On Thu, Apr 27, 2017 at 3:41 AM, Ashutosh Bapat
<ashutosh.ba...@enterprisedb.com> wrote:
> The third goal requires that the partition bounds be compared based on
> the partition keys present in the equi-join. While matching the
> partitions to be joined, the partition bounds corresponding the base
> relation whose partition keys appear in the equi-join are used for
> comparison using support function corresponding to the data types of
> partition keys. This requires us to associate the partitions of a join
> with the bounds of base relation. E.g. A(A1, A2) with bounds (X1, X3)
> (notice missing X2), B (B1, B2) bounds (X1, X2), C (C1, C2, C3) bounds
> (X1, X2, X3) and the join is A LJ B on A.a = B.b LJ C on B.b = C.c
> assuming strict operators this can be executed as (AB)C or A(BC). AB
> will have partitions A1B1, A2B3 since there is no matching bound of A
> for B2 and A is outer relation. A1B1 is associated with bound X1 of A
> and C both. A2B3 is associated with bound of X3, which happens to be
> 2nd bound of A but third of B. When we join (AB) with C, we should
> notice that C1 goes with A1B1, C2 doesn't have any matching partition
> in AB and C3 goes with A2B3. If we compare bounds of B with C without
> any transformation we will know C2 matches B2, but we need to look at
> the children of AB to realize that B2 isn't present in any of the
> children and thus C2 should not be joined with any partition of AB.


> That usually looks a quadratic order operation on the number of
> partitions.

Now that I don't buy.  Certainly, for range partitions, given a list
of ranges of length M and another of length N, this can be done in
O(M+N) time by merge-joining the lists of bounds.  You pointed out
upthread that for list partitions, things are a bit complicated
because a single list partition can contain multiple values which are
not necessarily contiguous, but I think that this can still be done in
O(M+N) time.  Sort all of the bounds, associating each one to a
partition, and do a merge pass; whenever two bounds match, match the
two corresponding partitions, but if one of those partitions is
already matched to some other partition, then fail.

For example, consider A1 FOR VALUES IN (1,3,5), A2 FOR VALUES IN
(2,4,6), B1 FOR VALUES IN (1,6), B2 FOR VALUES IN (2,4).  The sorted
bounds for A are 1,2,3,4,5,6; for B, 1,2,4,6.  The first value in both
lists is a 1, so the corresponding partitions A1 and B1 are matched.
The second value in both lists is a 2, so the corresponding partitions
A2 and B2 are matched.  Then we hit a 3 on the A side that has no
match on the B side, but that's fine; we don't need to do anything.
If the partition on the A side never got a mapping at any point during
this merge pass, we'd eventually need to match it to a dummy partition
(unless this is an inner join) but it's already mapped to B1 so no
problem.  Then we hit a 4 which says that A2 must match B2, which is
consistent with what we already determine; no problem.  Then we hit
another value that only exists on the A side, which is fine just as
before.  Finally we hit a 6 on each side, which means that A2 must
match B1, which is inconsistent with the existing mappings so we give
up; no partitionwise join is possible here.

> The complexity can be reduced by maintaining as many
> partition bounds as the number of base relations participating in the
> join (an idea, I have floated earlier [1]) I don't elaborate it here
> to avoid digression. There's also the complexity of an N-way join with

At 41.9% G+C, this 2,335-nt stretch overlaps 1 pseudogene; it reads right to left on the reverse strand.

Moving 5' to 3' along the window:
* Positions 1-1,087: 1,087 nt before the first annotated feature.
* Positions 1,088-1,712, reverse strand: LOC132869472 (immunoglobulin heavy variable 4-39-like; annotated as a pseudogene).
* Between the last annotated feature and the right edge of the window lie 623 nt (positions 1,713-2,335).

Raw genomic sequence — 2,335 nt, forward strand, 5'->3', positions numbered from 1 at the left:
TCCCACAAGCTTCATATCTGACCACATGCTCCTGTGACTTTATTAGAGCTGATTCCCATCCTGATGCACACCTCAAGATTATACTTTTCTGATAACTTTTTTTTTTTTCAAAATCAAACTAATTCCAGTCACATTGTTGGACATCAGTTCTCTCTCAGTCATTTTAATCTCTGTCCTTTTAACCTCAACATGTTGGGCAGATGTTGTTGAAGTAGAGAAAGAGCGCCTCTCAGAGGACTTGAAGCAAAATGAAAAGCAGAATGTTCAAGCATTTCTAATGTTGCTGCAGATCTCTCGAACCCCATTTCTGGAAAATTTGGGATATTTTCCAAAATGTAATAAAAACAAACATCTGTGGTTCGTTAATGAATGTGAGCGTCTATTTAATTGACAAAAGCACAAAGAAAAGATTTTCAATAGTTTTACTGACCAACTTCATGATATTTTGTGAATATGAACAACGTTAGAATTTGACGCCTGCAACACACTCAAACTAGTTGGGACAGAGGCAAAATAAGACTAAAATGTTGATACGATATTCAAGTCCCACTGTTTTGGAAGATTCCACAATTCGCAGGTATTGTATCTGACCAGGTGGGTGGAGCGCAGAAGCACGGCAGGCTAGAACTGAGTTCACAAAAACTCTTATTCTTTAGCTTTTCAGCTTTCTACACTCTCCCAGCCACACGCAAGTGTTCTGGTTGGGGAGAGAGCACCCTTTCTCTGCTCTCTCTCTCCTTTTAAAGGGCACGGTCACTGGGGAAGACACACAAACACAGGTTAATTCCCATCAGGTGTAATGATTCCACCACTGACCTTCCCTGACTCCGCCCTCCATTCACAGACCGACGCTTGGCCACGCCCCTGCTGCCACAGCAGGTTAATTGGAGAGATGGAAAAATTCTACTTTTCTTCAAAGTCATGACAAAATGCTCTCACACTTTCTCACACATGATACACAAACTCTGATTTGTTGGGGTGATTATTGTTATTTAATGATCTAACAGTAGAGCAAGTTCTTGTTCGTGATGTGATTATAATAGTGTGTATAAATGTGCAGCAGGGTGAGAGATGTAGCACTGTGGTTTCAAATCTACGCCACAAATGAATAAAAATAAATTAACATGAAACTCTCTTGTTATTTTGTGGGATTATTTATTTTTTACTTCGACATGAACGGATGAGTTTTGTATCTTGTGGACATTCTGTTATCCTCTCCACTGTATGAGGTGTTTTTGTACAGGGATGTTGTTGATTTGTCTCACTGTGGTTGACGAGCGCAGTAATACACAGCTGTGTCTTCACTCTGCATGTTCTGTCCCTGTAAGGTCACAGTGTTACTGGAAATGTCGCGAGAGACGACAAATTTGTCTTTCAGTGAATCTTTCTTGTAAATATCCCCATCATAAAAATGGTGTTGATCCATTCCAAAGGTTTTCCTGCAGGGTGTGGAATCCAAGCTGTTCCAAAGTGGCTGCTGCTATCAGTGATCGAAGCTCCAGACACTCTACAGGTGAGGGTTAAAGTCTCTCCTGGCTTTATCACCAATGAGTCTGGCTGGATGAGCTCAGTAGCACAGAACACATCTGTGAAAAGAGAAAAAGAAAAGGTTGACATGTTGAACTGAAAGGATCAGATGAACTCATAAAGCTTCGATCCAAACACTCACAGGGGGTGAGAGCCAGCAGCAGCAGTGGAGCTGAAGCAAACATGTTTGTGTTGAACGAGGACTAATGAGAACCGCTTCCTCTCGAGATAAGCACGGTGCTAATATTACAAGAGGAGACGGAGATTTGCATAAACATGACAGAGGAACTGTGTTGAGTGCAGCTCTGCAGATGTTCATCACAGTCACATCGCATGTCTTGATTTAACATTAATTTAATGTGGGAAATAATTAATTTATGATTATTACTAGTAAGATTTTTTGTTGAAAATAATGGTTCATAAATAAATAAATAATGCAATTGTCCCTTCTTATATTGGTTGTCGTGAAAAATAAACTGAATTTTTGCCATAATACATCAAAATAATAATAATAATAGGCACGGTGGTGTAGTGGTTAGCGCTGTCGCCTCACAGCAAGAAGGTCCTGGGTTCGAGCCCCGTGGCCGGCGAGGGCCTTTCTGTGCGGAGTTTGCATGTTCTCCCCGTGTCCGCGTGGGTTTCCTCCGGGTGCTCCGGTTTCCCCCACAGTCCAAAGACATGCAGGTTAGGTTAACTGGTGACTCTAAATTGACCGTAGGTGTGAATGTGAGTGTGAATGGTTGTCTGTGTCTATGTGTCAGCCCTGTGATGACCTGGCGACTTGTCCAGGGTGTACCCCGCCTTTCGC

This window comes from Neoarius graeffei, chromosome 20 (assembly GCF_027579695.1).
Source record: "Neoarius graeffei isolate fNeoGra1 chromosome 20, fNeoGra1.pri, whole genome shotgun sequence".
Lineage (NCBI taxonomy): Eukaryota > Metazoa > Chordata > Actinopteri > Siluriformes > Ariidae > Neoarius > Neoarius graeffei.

> multiple partition keys and joins on partition keys from different
> relations as discussed in [1]. There may be more involved cases, that
> I haven't thought about. In short, implementation for 1st and 3rd
> optimization together looks fairly complex.

I spent some time thinking about this today and I think I see how we
could make it work: keep a single set of bounds for each join
relation, but record the type of each bound.  For example, suppose we
are full joining relation i2, with an int2 partition column, which has
partitions i2a from 0 to 10000 and i2b from 20000 to 30000, to
relation i4, with an int4 partition column, which has partitions i4a
from 5000 to 15000 and i4b from 25000 to 35000.   We end up with a
joinrel with 2 partitions.  The first goes from 0 (stored as an int2)
to 15000 (stored as an int4) and the second goes from 20000 (stored as
an int2) to 35000 (stored as an int4).  If we subsequently need to
merge these bounds with yet another relation at a higher join level,
we can use the opfamily (which is common) to dig out the right
cross-type operator for each comparison we may need to perform, based
on the precise types of the datums being compared.  Of course, we
might not find an appropriate cross-type operator in some cases,
because an opfamily isn't required to provide that, so then we'd have
to fail gracefully somehow, but that could be done.

Having said that I think we could make this work, I'm starting to
agree with you that it will add more complexity than it's worth.
Needing to keep track of the type of every partition bound
individually seems like a real nuisance, and it's not likely to win
very often because, realistically, people should and generally will
use the same type for the partitioning column in all of the relevant
tables.  So I'm going to revise my position and say it's fine to just
give up on partitionwise join unless the types match exactly, but I
still think we should try to cover the cases where the bounds don't
match exactly but only 1:1 or 1:0 or 0:1 mappings are needed (iow,
optimizations 1 and 2 from your list of 4).  I agree that ganging
partitions (optimization 4 from your list) is not something to tackle
right now.

Robert Haas
EnterpriseDB: http://www.enterprisedb.com
The Enterprise PostgreSQL Company

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